The Costs Lawyer Standards Board (CLSB) has opened up the possibility of qualifying in two years rather than the present three, with a proposed change to its training rules.
It has asked the Legal Services Board (LSB) to approve a change to the rule that says that the qualification is a three-year course and cannot be completed in less time.
The CLSB told the oversight regulator: “Following representations by ACL Training that, if this rule was removed, there would be scope, following agreed exemptions, for the modules to be re-worked to provide for the qualification to be achieved in two years, for example, the CLSB agrees that it is appropriate to delete the three year rule.
“This will then enable dialogue between CLSB and ACL Training to achieve a shorter route to qualification.”
The CLSB made the proposal in its application to the LSB for approval of various changes to the training and CPD rules, many of which were set out in a consultation in February. Further changes, such as this one, came out of the 19 responses received, which were largely supportive of the reforms.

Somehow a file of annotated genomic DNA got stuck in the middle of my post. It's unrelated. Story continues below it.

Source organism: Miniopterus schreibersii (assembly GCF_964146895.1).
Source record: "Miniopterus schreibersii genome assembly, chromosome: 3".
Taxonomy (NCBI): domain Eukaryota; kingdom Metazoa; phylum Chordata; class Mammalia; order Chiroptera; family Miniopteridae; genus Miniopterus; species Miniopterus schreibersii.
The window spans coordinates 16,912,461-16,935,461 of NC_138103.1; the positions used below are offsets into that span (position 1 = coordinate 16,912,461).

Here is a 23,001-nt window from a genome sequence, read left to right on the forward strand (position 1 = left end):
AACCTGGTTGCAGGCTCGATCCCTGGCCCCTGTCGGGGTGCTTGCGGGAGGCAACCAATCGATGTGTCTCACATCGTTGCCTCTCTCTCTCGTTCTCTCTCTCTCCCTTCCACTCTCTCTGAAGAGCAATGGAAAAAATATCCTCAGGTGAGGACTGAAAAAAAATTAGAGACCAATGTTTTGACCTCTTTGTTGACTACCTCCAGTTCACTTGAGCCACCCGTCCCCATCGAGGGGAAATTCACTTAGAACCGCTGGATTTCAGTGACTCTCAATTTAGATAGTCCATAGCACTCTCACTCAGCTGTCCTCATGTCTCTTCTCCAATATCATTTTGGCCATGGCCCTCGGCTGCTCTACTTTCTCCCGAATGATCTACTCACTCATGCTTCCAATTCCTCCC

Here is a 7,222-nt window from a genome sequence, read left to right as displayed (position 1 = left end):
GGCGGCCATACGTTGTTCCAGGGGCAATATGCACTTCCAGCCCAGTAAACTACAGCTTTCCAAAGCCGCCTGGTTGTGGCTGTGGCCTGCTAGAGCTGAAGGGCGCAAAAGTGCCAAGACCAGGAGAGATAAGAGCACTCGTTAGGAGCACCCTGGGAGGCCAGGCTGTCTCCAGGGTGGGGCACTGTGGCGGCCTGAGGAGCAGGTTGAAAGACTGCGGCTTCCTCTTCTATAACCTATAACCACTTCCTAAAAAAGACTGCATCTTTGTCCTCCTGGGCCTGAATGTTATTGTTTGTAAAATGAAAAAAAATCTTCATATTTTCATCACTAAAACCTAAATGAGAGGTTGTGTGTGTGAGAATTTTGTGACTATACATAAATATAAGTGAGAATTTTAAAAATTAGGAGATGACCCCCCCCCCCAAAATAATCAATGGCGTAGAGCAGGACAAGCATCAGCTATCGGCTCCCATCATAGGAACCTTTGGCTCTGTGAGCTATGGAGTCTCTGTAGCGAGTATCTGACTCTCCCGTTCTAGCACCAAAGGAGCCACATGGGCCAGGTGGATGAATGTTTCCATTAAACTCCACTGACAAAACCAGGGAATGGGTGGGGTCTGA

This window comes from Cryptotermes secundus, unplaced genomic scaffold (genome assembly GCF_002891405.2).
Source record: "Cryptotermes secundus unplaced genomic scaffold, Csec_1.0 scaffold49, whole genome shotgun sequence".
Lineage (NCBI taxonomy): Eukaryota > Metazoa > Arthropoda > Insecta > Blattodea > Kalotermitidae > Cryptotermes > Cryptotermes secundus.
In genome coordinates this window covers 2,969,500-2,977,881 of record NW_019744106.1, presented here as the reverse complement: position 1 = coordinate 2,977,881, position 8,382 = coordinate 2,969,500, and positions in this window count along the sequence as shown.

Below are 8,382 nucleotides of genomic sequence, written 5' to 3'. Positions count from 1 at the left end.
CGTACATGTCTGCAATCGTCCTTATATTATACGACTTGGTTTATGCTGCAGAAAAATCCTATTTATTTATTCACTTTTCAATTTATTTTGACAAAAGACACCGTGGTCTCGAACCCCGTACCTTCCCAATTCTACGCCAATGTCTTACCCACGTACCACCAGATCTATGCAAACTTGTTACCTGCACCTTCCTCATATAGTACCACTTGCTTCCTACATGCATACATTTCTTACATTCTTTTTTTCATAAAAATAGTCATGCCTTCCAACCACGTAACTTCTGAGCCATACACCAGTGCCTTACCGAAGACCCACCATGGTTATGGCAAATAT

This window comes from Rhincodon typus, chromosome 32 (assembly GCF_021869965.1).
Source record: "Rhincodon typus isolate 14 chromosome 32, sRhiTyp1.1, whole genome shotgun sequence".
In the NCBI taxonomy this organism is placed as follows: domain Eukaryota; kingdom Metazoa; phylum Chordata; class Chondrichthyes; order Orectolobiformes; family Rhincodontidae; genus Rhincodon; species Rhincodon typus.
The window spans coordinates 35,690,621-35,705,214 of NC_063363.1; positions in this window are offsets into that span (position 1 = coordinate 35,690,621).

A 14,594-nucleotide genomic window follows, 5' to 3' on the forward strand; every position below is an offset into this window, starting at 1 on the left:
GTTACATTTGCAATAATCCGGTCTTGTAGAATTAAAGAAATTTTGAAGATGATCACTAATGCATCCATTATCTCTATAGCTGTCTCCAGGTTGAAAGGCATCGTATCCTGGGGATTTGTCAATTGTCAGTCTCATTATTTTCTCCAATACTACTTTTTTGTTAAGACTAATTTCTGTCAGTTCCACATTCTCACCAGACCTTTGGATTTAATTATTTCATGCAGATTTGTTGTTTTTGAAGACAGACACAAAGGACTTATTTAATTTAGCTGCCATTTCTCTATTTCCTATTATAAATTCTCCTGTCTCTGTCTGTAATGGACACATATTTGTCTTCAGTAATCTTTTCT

The changes include raising the minimum age to take the course from 16 to 18 – because of the difficulties with vetting and duties of care – and removing the requirement that Trainee Costs Lawyers have to be a member of the ACL.
Further, exemptions offered to trainees with other relevant qualifications would no longer be limited to those who have achieved them within the previous seven years, and fees would be reduced for those with exemptions.
The application also covered various tweaks to the CPD rules. A new one that followed the consultation was that – recognising that the revised qualification includes a section on business acumen, and the number of Costs Lawyers who are either sole practitioners or run a costs business – practitioners could claim up to three points of CPD for “receiving or delivering training in relation to practice management”.
Other changes include a rule for those who work only part of a CPD year for reasons such as maternity and long-term sickness – so that one CPD point must be achieved for each full month worked – and another rule requiring Costs Lawyers to keep evidence of the CPD for two years from the end of the CPD year in question.
The CLSB has yet to publish the outcome of the third limb of its consultation, who proposed that experienced costs professionals who pass a new competence test should be allowed to become Costs Lawyers without any further study.